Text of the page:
Study shows psychological, interpersonal effects of antidepressants have reached bizarre levels

getty_rm_photo_of_antidepressant_pillsMany advocate strongly a more holistic approach to mental health care. In this scenario, all of the resources available are considered in a multi-faceted game plan that best suits the patient. As we all know, this is not currently the case and might take a quantum change in thinking for this to happen. The folly of following a one dimensional method is highlighted in a new study on the psychological effects of taking anti-depressants over a long period. A researcher at the University of Liverpool has shown that :

” thoughts of suicide, sexual difficulties and emotional numbness as a result of anti-depressants may be more widespread than previously thought.”

In a survey of 1,829 people who had been prescribed anti-depressants, the researchers found large numbers of people – over half in some cases – reporting on psychological problems due to their medication, which has led to growing concerns about the scale of the problem of over-prescription of these drugs. Psychologist and lead researcher, Professor John Read from the University’s Institute of Psychology, Health and Society, said: “The medicalisation of sadness and distress has reached bizarre levels. One in ten people in some countries are now prescribed antidepressants each year. “While the biological side-effects of antidepressants, such as weight gain and nausea, are well documented, the psychological and interpersonal effects have been largely ignored or denied. They appear to be alarmingly common.”

The survey participants were asked to fill in an online questionnaire which asked about twenty adverse effects. The study was carried out in New Zealand and all of the participants had been on anti-depressants in the last five years. The survey factored in people’s levels of depression and asked them to report on how they had felt while taking the medication. Over half of people aged 18 to 25 in the study reported suicidal feelings and in the total sample there were large percentages of people suffering from ‘sexual difficulties’ (62%) and ‘feeling emotionally numb’ (60%). Percentages for other effects included: ‘feeling not like myself’ (52%), ‘reduction in positive feelings’ (42%), ‘caring less about others’ (39%) and ‘withdrawal effects’ (55%). However, 82% reported that the drugs had helped alleviate their depression.

“Effects such as feeling emotionally numb and caring less about other people are of major concern. Our study also found that people are not being told about this when prescribed the drugs.

“Our finding that over a third of respondents reported suicidality ‘as a result of taking the antidepressants’ suggests that earlier studies may have underestimated the problem.” Professor Read concluded.

Source : University of Liverpool


  5 comments for “Study shows psychological, interpersonal effects of antidepressants have reached bizarre levels

  1. July 10, 2018 at 7:02 pm

    In America we have commercials detailing a woman, who asks, I am taking an antidepressant and I am still depressed.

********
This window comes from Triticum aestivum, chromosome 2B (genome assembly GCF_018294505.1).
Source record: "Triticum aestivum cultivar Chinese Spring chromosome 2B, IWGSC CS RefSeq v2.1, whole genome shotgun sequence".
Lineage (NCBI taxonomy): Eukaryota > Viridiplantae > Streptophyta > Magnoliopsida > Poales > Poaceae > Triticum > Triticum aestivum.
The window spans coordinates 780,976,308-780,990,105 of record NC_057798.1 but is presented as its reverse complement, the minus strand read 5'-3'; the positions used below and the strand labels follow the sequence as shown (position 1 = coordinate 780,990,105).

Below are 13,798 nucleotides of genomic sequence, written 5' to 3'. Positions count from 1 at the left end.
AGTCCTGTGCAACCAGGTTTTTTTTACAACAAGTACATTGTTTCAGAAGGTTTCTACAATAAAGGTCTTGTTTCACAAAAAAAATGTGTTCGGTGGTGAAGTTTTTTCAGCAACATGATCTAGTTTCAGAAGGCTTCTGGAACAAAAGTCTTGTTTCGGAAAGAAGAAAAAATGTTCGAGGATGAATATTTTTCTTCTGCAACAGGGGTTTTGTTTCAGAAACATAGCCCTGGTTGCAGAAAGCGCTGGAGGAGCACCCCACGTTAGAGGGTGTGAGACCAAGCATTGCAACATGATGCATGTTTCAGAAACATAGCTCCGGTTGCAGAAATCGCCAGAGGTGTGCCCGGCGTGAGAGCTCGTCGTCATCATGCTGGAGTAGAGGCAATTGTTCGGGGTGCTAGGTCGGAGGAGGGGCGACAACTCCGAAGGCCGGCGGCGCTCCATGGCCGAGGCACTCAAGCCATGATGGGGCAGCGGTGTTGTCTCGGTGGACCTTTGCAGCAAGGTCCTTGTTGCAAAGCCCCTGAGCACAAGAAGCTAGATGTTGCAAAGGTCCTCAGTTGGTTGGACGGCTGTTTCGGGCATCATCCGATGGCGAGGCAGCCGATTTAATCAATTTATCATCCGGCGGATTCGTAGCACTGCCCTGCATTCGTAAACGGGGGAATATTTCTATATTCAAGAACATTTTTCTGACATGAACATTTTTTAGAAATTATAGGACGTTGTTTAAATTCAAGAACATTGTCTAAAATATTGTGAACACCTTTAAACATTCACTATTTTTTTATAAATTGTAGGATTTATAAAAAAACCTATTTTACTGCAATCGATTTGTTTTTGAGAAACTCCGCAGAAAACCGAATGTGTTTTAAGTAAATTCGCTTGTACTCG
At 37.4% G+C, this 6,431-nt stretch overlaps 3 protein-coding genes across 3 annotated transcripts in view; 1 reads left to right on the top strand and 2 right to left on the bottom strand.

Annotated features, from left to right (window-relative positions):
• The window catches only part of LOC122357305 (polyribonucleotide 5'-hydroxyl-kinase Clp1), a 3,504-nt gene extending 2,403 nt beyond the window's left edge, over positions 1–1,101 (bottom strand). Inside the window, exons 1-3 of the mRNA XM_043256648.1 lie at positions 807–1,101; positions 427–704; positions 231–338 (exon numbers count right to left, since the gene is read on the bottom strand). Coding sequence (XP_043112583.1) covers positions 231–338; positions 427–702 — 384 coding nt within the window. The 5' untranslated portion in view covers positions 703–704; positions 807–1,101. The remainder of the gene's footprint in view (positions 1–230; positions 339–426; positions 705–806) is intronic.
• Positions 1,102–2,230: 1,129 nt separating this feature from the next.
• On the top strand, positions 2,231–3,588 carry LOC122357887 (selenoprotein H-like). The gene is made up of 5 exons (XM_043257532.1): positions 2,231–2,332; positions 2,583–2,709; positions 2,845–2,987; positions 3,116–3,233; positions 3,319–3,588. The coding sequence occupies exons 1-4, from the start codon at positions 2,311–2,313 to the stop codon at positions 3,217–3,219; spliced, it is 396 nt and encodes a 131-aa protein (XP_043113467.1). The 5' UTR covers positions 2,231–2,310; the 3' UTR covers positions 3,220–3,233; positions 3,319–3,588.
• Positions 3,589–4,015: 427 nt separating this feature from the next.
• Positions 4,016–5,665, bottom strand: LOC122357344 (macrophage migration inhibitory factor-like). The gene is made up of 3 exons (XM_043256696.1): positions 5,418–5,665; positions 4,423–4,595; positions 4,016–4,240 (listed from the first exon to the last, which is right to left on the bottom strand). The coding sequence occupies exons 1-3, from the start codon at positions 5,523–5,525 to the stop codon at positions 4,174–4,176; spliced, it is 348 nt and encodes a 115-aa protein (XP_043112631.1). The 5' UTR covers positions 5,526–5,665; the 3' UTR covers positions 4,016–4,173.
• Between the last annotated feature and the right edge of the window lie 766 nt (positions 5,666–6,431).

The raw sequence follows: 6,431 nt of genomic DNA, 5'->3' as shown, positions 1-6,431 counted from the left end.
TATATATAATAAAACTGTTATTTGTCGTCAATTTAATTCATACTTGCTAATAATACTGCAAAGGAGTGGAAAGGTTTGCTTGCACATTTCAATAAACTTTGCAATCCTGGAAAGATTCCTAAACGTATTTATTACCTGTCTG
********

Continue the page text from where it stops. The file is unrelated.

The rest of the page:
Solution, take Abilify to supplement your antidepressant, like put it on steroids.

    A pill will not cure ptsd or any of the anxiety disorders. Many people search for that easy way out.

    General practitioners pass out way to many antidepressant without proper vetting.

    Drugs should be a last resort.

    Here in America doctors and pharmaceutical companies have caused an opioid epidemic in over prescribing these drugs. For profit they have damaged the fabric of our country.

    • July 10, 2018 at 7:04 pm

      Hi Marty….great points and I fully agree. It’s not just in the States where the medical profession and pharma are linked dysfunctionally.

      • July 10, 2018 at 7:07 pm

        Here the medical profession cherry picked a small study in a hospital which said opioids were not addictive.

        I mean way back before medicine evolved we had opium dens. Guess OxyContin they think is different.

      • July 10, 2018 at 7:09 pm

        I recently watched a documentary on this subject. It is unbelievable what people are being prescribed over there!

      • July 10, 2018 at 7:16 pm

        I am a chronic pain sufferer from a triple rollover car accident. Chronic pain patients end up with a specialist, a pain doctor. They have, or had leeway to give out the most opioids.

        Years ago I would receive Norco (triple Vicodin) in the mail in huge bottles.

        In my pain group my peers averaged twenty to forty pills a day plus a morphine pump or stimulator.

        After six months I ditched the pills and went back to my strengths. I was a pro athlete, so I started hiking with my pain.

        Hiking till my pain intensified, then adding 15 more minutes changed my chronic pain.

        One my own endorphins helped naturally. Then the pain started to compress. We know now pain is read in two places in the brain.

        Now I use a form of medical weed and no opioids at all.

        The mind is our best weapon and drug.

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